USB storage devices

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This document describes how to use the popular USB memory sticks with Linux. However, it is also valid for other devices such as digital cameras that act as if they were just a USB storage device.

If you have an up-to-date system with the standard Arch kernel and a modern Desktop environment your device should just show up on your desktop, with no need to open a console.

Auto-mounting with udisks

This is the easiest and most frequently used method. It is used by many desktop environments, but can be used separately too. See Udisks for details.

Manual mounting

Note: Before you decide that Arch Linux does not mount your USB device, be sure to check all available ports. Some ports might not share the same controller, preventing you from mounting the device.

Getting a kernel that supports usb_storage

If you do not use a custom-made kernel, you are ready to go, for all Arch Linux stock kernels are properly configured. If you do use a custom-made kernel, ensure it is compiled with SCSI-Support, SCSI-Disk-Support and usb_storage. If you use the latest udev, you may just plug your device in and the system will automatically load all necessary kernel modules.

Identifying device

First thing one need to access storage device is its identifier assigned by kernel. See fstab#Identifying filesystems for details.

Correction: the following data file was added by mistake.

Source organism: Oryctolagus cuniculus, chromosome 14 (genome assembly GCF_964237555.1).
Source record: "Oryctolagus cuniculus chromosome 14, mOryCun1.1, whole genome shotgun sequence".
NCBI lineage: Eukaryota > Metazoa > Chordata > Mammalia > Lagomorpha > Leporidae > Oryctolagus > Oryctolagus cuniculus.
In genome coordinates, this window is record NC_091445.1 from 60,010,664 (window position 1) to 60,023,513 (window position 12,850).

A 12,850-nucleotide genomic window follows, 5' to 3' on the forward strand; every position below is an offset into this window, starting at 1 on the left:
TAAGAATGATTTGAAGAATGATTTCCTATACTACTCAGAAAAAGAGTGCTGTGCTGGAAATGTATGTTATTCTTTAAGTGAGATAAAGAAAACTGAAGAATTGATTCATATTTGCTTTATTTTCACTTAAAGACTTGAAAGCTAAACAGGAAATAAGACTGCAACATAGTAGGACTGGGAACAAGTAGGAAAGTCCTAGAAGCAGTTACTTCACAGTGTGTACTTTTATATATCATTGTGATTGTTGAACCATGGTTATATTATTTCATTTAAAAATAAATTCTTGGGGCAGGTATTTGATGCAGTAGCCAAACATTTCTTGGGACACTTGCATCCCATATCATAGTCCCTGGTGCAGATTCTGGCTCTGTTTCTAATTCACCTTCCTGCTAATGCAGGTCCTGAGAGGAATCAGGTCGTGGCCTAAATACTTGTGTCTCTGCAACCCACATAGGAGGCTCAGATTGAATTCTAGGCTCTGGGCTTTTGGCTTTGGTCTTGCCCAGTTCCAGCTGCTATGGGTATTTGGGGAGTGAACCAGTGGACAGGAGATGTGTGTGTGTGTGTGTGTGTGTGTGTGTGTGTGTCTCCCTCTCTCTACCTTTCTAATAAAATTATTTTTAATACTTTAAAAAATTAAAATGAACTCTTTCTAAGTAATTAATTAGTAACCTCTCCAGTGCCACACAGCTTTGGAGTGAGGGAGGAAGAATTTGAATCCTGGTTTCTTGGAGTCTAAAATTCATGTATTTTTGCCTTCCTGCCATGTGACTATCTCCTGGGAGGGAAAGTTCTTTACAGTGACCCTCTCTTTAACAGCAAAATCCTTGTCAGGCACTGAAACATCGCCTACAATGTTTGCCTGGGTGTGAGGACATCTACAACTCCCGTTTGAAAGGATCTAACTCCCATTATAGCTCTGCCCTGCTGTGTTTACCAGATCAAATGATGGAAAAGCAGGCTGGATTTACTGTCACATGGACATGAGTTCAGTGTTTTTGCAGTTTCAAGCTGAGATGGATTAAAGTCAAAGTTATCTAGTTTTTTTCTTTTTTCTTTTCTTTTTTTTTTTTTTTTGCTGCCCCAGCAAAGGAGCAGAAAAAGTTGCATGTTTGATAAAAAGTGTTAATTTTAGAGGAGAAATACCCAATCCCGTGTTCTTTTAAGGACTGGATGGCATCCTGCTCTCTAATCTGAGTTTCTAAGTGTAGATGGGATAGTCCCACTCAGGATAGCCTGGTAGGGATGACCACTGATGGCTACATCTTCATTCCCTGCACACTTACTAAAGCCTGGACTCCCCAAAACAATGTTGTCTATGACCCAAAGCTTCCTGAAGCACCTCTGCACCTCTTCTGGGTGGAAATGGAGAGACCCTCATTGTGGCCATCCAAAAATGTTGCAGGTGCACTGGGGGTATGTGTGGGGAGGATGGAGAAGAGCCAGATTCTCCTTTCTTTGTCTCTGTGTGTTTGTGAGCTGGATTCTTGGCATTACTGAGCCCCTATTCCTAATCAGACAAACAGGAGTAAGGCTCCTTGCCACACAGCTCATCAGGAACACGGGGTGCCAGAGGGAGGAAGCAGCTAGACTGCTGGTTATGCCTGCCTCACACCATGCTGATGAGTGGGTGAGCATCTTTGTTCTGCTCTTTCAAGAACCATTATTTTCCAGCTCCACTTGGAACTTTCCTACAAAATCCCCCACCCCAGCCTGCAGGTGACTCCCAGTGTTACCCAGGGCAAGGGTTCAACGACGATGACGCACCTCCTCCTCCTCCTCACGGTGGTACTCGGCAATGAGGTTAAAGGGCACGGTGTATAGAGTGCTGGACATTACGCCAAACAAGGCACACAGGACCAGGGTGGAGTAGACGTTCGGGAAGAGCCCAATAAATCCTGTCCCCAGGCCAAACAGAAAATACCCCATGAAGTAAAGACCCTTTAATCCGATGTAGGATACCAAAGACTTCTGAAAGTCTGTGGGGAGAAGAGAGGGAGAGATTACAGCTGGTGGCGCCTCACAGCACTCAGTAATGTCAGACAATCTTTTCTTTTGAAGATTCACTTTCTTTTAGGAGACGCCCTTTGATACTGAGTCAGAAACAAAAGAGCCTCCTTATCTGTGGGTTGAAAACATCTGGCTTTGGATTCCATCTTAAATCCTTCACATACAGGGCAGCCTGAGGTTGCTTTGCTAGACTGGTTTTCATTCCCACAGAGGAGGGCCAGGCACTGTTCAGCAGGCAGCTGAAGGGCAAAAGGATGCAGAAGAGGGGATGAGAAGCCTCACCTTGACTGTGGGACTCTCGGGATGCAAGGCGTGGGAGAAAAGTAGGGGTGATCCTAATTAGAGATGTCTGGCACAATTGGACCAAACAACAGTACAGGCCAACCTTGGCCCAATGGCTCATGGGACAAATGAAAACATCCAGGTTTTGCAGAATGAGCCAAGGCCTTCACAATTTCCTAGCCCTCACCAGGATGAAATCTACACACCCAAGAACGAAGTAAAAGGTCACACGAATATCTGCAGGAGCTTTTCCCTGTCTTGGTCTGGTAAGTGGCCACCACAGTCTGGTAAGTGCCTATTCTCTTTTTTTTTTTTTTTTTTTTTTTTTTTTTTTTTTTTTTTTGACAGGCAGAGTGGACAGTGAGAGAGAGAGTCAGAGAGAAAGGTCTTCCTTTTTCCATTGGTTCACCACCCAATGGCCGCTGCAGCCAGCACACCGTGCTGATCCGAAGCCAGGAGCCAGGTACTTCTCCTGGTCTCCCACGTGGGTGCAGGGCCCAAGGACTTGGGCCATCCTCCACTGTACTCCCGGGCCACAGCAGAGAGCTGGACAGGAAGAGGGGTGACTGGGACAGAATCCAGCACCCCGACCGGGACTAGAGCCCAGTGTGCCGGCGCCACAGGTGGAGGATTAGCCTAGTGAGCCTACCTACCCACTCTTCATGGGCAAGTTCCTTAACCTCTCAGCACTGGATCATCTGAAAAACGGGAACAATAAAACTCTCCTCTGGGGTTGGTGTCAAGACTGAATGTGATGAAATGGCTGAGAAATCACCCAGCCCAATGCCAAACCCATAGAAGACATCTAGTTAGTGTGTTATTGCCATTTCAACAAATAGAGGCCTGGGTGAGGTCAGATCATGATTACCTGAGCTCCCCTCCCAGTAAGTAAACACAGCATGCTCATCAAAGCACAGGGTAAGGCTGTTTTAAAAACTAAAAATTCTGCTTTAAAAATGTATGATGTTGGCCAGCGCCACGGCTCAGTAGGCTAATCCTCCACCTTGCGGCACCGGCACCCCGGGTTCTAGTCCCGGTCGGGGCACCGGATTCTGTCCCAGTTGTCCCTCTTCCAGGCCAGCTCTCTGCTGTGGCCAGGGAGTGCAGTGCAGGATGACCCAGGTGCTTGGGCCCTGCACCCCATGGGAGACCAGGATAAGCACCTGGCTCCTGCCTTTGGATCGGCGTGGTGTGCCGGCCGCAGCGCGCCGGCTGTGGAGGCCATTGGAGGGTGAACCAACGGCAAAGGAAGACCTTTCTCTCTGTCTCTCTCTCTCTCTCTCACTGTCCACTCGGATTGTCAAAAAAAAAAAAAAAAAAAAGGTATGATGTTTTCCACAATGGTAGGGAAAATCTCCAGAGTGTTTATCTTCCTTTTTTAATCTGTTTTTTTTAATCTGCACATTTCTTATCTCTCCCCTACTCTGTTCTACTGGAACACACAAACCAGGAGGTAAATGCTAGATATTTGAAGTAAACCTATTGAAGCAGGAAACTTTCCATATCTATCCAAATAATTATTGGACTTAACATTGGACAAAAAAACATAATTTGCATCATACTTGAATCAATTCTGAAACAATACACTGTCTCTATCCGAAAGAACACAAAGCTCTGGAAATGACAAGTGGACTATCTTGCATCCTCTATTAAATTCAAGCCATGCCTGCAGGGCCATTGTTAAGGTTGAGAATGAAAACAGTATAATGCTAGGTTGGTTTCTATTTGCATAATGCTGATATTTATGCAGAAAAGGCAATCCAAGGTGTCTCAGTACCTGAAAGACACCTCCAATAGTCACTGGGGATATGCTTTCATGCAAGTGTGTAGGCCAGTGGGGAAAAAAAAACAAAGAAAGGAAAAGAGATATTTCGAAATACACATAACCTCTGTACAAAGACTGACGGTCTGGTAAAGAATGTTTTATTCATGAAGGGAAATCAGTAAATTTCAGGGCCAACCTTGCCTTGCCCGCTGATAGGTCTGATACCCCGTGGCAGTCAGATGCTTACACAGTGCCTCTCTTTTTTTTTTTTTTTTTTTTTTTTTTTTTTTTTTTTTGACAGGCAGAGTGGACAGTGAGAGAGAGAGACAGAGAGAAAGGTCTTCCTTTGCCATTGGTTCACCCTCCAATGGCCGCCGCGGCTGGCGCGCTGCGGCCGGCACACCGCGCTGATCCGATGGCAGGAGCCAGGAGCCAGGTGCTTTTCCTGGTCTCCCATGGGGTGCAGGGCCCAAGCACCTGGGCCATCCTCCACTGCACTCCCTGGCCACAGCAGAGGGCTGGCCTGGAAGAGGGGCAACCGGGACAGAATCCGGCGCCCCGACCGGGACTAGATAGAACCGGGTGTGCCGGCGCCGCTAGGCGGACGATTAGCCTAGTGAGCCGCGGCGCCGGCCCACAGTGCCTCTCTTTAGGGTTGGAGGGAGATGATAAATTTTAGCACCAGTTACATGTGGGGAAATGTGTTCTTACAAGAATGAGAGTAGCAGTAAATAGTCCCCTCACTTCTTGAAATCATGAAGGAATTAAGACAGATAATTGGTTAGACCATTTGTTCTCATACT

Tip: To see which device is your USB device, you can compare the output of lsblk -f (explained in the linked article) when the USB device is connected and when it is unconnected.

Mounting USB memory

You need to create the directory in which you are going to mount the device:

# mkdir /mnt/usbstick

As root

Mount the device as root with this command (do not forget to replace device_node by the path you found):

# mount device_node /mnt/usbstick

or

# mount -U UUID /mnt/usbstick

If mount does not recognize the format of the device you can try to use the -t argument, see man mount for details.

Note:
  • If mounting your stick does not work you can try to repartition it, see Format a device.
  • See [1] for example mount/unmount scripts using sudo.

As normal user with mount

If you want non-root users to be able to write to the USB stick, you can issue the following command:

# mount -o gid=users,fmask=113,dmask=002 /dev/sda1 /mnt/usbstick

As normal user with fstab

See Fstab#Writing to FAT32 as Normal User if you want normal user to do the mount/unmount action.